A dog’s sense of smell is a truly amazing thing.

Dogs smell by air scenting (I’m sure you’ve seen them with their noses in the air having a sniff) and sniffing the ground or whatever it is that they come across.

Did you know that their sense of smell is about 50 x more developed than ours?

This translates to approximately 300 million scent receptors in their noses, compared to our measly 6 million. These numbers are also breed dependent, so your average little fox terrier has about 145 million scent receptors whereas your bloodhound has approximately 300 million. But here’s the other fascinating thing about dogs, they have an additional scent trapping organ which sits under their noses and above the roof of their mouths called the Vemoronasal organ, or the Jacobson’s organ. This superior olfactory organ allows them to get extremely detailed information from what they are sniffing and they can literally taste the air. It’s primary function however, is to detect pheromones, this provides both sexes with information as to the availability of the opposite sex for breeding.

So dogs basically see the world through their noses and have a remarkable ability to discern and remember scents. Not only can Fluffy tell hat the neighbourhood cat passed by a day ago, he can also smell what it had for dinner.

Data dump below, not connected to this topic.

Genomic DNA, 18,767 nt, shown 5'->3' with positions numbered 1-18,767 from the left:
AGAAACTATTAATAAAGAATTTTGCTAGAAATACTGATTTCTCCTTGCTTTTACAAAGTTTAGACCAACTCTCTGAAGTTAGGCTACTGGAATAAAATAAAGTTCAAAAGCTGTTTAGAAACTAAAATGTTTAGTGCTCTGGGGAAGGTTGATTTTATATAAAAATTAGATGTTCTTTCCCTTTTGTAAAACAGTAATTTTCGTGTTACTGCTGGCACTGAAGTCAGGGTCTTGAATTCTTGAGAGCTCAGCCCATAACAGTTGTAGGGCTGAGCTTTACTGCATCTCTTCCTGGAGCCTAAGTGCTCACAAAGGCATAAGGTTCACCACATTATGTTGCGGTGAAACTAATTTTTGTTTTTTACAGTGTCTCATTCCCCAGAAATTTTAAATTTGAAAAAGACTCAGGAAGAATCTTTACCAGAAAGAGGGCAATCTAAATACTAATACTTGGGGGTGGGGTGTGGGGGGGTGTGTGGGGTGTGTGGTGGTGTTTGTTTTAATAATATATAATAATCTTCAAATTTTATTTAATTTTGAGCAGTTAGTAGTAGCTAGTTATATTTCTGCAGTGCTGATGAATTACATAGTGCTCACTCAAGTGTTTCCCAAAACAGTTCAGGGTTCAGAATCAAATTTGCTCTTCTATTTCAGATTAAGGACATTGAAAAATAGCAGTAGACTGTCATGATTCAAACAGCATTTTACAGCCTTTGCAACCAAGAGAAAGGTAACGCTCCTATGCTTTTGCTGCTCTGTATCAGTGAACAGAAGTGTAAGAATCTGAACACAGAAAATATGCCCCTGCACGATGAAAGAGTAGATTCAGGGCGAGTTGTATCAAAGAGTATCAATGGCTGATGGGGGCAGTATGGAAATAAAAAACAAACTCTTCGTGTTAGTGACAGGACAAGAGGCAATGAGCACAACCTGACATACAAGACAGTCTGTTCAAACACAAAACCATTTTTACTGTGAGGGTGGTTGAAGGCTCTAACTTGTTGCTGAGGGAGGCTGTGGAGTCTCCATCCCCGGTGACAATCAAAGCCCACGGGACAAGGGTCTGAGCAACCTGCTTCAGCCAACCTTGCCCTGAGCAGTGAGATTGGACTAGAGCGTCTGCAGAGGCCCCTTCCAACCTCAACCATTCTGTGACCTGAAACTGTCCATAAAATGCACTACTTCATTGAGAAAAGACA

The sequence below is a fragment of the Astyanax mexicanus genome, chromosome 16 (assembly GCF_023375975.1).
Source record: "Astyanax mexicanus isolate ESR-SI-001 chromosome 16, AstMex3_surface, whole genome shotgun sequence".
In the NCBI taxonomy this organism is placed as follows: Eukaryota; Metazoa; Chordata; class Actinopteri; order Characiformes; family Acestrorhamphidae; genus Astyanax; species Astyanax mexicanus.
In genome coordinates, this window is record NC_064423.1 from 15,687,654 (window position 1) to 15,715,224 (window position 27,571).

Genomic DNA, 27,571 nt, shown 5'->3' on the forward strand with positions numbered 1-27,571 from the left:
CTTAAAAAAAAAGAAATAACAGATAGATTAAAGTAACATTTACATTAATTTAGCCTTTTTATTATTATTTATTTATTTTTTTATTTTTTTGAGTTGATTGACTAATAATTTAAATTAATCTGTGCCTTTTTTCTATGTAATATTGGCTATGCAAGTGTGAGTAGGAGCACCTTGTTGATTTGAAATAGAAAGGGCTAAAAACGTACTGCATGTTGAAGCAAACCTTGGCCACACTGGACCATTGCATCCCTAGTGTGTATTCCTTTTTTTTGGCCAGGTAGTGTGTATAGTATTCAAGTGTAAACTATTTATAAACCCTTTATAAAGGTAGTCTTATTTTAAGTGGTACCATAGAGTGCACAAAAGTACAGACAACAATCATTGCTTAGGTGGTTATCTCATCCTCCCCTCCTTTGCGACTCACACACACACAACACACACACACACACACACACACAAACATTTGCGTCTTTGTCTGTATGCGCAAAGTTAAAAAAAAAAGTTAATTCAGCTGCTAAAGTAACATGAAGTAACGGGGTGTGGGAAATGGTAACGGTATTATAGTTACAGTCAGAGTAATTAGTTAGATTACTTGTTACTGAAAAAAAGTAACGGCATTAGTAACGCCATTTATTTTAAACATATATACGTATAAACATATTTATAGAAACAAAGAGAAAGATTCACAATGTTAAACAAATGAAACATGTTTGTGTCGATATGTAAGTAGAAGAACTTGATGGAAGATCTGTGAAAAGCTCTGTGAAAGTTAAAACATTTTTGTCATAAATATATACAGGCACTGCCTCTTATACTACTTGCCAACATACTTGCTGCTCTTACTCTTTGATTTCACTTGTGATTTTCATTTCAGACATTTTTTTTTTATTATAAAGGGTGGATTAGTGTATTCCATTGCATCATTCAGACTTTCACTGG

Imagine coming home to the smell of a delicious pasta sauce, well, Fluffy can smell every single ingredient in that sauce, that’s how amazing a dog’s sense of smell is.

Dogs need to be able to sniff on walks and explore the world in a way that makes sense to them. This provides mental stimulation and allows their brains to process important information. We humans live in a visual world, so can you imagine if you were never allowed to read a book, or the newspaper, or go onto social media or watch the news? A dog’s world is based on smells, so now can you imagine how frustrated your dog would feel not being able to sniff outside of their own garden no matter how big it is? It’s one of the most important functions in their lives. Dogs are able to understand scent in a way that’s difficult for us humans to comprehend.

“The effort it takes to sort out and identify individual elements of an odour requires a lot of work. It’s a little like us trying to solve a tough logic problem- the required mental energy is tiring”  The Continental Kennel Club.

Not only does sniffing provide great mental stimulation, it’s a stress reliever, and makes for happier dogs. It will also stave off cognitive decline as ageing starts setting in. It’s a great way for dogs to also burn up that surplus energy that could be used to chew up your shoes  or develop into other unwanted behaviours.

Don’t underestimate the multiple benefits of  a good “sniffing walk”

Ondine Schultz

Co-founder of Power Paws

Canine behaviour & training coach (basic) (FODS)

Clicker Instructor (FODS)

Intern Puppy Instructor at the FODS Puppy School